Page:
Most of the people whom you envision as the audience for your security assessment report won’t read the whole document. But many will read the first page–the executive summary. So put your key takeaways there and remember the following:
- The summary has to make sense to the non-technical audience. Remember that it’s meant to be read by executive managers. Resist the urge to describe the details of exploits and avoid security jargon. At the same time, make sure that the accuracy of your statements can hold water with the technical audience who will also read the report.
- The summary should have relevance to the company’s business. Outline the significance of your findings in the context that resonates with an executive manager. That means referring to items such as risks, compliance requirements, metrics, contractual obligations, and business processes. Otherwise, the reader might consider the assessment findings irrelevant.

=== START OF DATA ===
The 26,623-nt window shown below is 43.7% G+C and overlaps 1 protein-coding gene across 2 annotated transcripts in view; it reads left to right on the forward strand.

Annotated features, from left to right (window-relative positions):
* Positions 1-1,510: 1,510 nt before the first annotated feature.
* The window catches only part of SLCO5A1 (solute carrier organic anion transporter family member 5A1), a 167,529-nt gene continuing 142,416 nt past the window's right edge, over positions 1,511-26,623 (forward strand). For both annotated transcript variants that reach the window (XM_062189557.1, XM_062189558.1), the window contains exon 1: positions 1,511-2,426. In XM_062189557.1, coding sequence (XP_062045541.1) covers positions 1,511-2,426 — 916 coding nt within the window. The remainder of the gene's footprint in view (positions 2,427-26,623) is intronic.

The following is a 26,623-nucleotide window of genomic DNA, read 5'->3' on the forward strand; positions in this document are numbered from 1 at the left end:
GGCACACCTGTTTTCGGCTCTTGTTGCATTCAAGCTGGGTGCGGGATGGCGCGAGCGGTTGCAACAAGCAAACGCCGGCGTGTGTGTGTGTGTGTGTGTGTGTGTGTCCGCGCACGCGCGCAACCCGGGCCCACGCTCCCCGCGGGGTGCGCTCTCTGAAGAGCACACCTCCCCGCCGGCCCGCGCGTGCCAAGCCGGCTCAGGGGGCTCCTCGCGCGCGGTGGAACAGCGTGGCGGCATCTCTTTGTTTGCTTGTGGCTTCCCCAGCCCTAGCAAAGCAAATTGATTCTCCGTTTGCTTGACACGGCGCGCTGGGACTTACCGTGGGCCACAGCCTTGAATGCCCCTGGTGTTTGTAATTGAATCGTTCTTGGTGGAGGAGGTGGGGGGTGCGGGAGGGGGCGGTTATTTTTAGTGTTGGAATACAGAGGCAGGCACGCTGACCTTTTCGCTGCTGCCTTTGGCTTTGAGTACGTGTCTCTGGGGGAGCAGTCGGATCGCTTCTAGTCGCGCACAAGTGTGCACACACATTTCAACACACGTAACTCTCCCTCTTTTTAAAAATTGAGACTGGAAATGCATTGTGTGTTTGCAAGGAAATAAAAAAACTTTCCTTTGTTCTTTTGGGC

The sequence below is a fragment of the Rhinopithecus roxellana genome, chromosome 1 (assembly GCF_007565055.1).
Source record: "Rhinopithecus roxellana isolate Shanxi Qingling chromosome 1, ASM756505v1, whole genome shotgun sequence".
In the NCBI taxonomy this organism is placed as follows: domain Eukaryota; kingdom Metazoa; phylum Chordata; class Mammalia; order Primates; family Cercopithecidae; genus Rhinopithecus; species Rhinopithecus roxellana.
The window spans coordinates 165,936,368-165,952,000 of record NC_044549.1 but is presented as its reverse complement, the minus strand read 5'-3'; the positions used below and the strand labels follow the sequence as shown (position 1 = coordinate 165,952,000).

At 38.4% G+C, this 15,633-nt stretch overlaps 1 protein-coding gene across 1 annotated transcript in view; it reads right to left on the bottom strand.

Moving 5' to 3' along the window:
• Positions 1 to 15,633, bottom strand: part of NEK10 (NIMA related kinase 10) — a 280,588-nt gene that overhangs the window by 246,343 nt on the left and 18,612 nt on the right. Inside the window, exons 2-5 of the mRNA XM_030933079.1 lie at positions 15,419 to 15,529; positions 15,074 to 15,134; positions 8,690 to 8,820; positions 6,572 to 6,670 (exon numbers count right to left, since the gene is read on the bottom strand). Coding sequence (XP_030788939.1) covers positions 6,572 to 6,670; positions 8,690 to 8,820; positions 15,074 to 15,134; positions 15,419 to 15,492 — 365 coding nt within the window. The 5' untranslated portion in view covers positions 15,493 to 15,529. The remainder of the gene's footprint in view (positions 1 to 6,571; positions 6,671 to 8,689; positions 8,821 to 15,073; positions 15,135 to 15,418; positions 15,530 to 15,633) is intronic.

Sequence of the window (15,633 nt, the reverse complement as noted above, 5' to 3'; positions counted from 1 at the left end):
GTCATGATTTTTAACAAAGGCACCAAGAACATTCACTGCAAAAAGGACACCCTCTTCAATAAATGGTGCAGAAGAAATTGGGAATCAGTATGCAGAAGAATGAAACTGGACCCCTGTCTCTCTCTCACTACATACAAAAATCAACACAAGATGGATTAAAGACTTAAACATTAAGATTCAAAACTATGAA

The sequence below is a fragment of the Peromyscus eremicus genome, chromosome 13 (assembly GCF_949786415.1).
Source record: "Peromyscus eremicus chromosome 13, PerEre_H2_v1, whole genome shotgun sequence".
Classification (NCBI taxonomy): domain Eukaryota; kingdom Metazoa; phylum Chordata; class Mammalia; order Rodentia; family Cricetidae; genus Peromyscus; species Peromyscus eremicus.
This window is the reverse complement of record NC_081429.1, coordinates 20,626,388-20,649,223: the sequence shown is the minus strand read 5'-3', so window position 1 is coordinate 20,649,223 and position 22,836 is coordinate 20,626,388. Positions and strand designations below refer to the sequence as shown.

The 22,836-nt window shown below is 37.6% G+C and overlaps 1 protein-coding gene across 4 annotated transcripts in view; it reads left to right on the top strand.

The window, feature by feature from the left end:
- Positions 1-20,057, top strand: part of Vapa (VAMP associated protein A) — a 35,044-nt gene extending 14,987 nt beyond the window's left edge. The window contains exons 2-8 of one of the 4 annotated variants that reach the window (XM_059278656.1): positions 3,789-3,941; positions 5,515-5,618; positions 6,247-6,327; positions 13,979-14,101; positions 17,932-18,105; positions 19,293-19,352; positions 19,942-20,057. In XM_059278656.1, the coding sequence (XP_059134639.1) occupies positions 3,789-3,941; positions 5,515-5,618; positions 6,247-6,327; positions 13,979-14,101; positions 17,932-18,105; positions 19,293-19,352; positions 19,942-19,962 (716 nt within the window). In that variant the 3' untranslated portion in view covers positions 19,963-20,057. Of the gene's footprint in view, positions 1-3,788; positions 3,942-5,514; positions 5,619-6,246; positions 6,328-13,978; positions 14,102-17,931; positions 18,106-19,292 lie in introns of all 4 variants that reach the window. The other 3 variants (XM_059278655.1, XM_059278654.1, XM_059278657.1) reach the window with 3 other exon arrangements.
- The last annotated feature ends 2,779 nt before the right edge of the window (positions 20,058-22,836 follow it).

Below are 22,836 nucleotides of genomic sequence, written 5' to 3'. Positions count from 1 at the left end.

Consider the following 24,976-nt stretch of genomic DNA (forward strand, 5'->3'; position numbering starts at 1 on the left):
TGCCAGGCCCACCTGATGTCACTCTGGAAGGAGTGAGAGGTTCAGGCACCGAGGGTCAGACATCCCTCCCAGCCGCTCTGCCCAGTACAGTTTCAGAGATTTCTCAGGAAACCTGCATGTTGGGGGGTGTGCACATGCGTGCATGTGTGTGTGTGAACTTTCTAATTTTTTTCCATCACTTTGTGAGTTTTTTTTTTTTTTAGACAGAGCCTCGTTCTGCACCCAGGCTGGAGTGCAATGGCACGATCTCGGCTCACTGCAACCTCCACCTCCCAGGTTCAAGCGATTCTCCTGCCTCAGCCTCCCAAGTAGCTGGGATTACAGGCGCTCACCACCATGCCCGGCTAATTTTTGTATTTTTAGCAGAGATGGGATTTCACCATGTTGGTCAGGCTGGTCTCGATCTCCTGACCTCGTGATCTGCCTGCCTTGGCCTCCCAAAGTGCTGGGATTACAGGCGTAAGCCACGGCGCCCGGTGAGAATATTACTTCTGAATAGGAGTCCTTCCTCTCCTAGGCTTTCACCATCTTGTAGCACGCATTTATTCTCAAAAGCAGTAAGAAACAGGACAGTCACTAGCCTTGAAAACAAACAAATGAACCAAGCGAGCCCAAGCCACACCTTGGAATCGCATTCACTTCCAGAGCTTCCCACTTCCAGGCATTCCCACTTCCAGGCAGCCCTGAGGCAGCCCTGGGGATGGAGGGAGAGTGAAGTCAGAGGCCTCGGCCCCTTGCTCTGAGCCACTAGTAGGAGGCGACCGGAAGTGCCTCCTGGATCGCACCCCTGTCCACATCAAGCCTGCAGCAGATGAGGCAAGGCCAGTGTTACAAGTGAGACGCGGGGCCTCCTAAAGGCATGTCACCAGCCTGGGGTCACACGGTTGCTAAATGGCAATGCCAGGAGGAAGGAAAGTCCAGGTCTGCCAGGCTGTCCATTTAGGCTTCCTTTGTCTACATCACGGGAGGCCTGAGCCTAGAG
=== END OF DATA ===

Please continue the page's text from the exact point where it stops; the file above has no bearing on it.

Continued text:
- The summary must be brief, hopefully fitting into a single page. It’s much harder to write a short text than a long one, but they call it a “summary” for a reason. Write it in a way that allows the summary to stand on its own, as it might be distributed separately from the rest of the report. Use bullet points.
- The summary should be specific. People put more trust into text that uses concrete statements. Avoid passive voice. Be succinct. Provide numbers instead of using abstract words like “some” or “many.” Be clear about your findings and your recommendations for addressing the issues.
The summary will be the part of your report that will have the largest reach. Craft its contents to connect with executives who care about business, have little time, and think in terms of actions. The effort you invest into your executive summary will pay off at the end.
For more on the topic of delivering better security reports, see my cheat sheet on creating a strong cybersecurity assessment report.